Friday, March 25, 2016

Islam and the Question of Religious Liberty (1)

In this extended series, I want to engage in some patient thinking. I believe informed choice on any matter is not possible apart from a true definition of terms, and it is such definitions I pursue.

Also, up front, I ask all Muslim persons who are interested: Am I being honest in representing Islam on its own terms?

Islam is historically a one-way religion. Whether a person is born, converts or is forced into Islam, he or she is not permitted to leave.

Yet too, Muslim persons, like all of us, are wired for full human liberty, in religious, political and economic terms. This is at the root of the aborted "Arab Spring" (apart from some tentative success in Tunisia) -- a desire for freedom.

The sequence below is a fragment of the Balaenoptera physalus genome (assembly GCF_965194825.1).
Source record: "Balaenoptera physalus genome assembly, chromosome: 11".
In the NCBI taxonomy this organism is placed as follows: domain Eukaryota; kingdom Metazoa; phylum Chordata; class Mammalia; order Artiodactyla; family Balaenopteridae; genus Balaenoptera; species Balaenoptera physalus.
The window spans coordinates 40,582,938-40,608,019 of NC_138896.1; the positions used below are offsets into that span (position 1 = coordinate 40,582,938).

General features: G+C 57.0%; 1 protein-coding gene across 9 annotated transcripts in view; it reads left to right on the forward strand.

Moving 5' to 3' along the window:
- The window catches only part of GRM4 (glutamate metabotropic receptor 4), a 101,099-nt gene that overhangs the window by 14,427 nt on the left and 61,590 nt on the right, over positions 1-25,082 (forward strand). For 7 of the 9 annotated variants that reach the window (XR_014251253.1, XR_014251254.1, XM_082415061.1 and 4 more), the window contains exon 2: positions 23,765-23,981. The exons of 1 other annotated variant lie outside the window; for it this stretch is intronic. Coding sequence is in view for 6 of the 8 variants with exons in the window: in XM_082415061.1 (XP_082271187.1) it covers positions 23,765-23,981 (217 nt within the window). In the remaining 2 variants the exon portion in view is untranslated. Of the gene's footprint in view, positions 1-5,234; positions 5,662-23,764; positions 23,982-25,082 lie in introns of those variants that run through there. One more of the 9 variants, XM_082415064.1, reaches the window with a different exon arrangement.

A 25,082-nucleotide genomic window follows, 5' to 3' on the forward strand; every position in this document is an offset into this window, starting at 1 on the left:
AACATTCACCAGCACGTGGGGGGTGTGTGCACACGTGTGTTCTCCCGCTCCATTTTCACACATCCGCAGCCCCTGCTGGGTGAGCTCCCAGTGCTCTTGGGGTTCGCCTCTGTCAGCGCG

In the face of ISIS and other threats of Islamic jihad against the West, here is a proposed amendment to the United States Constitution that can give great protection. And similar language can be contextualized for other nations.

All citizens, visitors and other persons living in the United States, or its territories, must affirm the following:

“I affirm that all persons living within the jurisdictions of the United States of America have full religious, political and economic liberty under the rule of law.

“I thus affirm that all such persons are free to change their religious, political and/or economic affiliations as they see fit, free from any forms of coercion.”

I will look at this further in my next post.

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